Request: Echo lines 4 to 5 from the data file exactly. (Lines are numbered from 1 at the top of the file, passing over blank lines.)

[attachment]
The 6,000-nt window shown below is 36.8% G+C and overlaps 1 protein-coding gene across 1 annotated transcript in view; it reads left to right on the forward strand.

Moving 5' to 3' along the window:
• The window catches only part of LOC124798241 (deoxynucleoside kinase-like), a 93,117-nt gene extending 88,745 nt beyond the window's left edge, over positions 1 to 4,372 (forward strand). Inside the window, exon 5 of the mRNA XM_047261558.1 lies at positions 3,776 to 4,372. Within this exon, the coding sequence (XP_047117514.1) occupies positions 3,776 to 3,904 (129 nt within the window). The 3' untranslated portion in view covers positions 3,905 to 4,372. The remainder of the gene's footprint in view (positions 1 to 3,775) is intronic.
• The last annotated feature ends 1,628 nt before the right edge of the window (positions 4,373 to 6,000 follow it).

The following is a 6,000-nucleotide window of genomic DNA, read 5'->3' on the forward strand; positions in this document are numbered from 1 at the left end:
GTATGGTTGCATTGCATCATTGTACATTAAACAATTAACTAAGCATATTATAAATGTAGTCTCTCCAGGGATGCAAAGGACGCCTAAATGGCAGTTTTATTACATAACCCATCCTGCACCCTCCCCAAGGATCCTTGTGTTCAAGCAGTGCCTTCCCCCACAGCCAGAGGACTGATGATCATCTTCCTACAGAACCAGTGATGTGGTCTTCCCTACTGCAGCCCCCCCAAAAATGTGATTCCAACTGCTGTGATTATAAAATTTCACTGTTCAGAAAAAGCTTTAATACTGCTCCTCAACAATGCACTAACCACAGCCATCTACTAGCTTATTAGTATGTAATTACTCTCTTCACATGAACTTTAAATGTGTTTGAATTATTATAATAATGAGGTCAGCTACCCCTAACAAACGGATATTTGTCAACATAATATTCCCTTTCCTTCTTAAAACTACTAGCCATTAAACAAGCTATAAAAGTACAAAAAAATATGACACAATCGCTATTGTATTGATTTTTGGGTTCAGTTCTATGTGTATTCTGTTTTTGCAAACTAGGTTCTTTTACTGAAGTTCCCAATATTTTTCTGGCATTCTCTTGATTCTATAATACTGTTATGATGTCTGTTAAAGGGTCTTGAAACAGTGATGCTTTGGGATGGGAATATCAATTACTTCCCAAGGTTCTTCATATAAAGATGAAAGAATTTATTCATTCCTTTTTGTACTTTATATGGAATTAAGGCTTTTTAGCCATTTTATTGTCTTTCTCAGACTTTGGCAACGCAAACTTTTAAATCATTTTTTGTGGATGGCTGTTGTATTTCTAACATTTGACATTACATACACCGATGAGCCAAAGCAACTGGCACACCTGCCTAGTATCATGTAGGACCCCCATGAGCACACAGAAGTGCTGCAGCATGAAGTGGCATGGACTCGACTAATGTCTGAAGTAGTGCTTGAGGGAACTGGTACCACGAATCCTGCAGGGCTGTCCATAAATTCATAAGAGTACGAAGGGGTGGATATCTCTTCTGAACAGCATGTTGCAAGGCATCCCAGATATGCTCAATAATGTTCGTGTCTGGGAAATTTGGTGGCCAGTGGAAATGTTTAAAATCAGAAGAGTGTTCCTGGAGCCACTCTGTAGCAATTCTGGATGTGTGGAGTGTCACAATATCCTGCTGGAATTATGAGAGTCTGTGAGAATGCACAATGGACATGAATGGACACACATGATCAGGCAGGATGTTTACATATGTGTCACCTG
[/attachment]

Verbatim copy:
• The last annotated feature ends 1,628 nt before the right edge of the window (positions 4,373 to 6,000 follow it).

The following is a 6,000-nucleotide window of genomic DNA, read 5'->3' on the forward strand; positions in this document are numbered from 1 at the left end: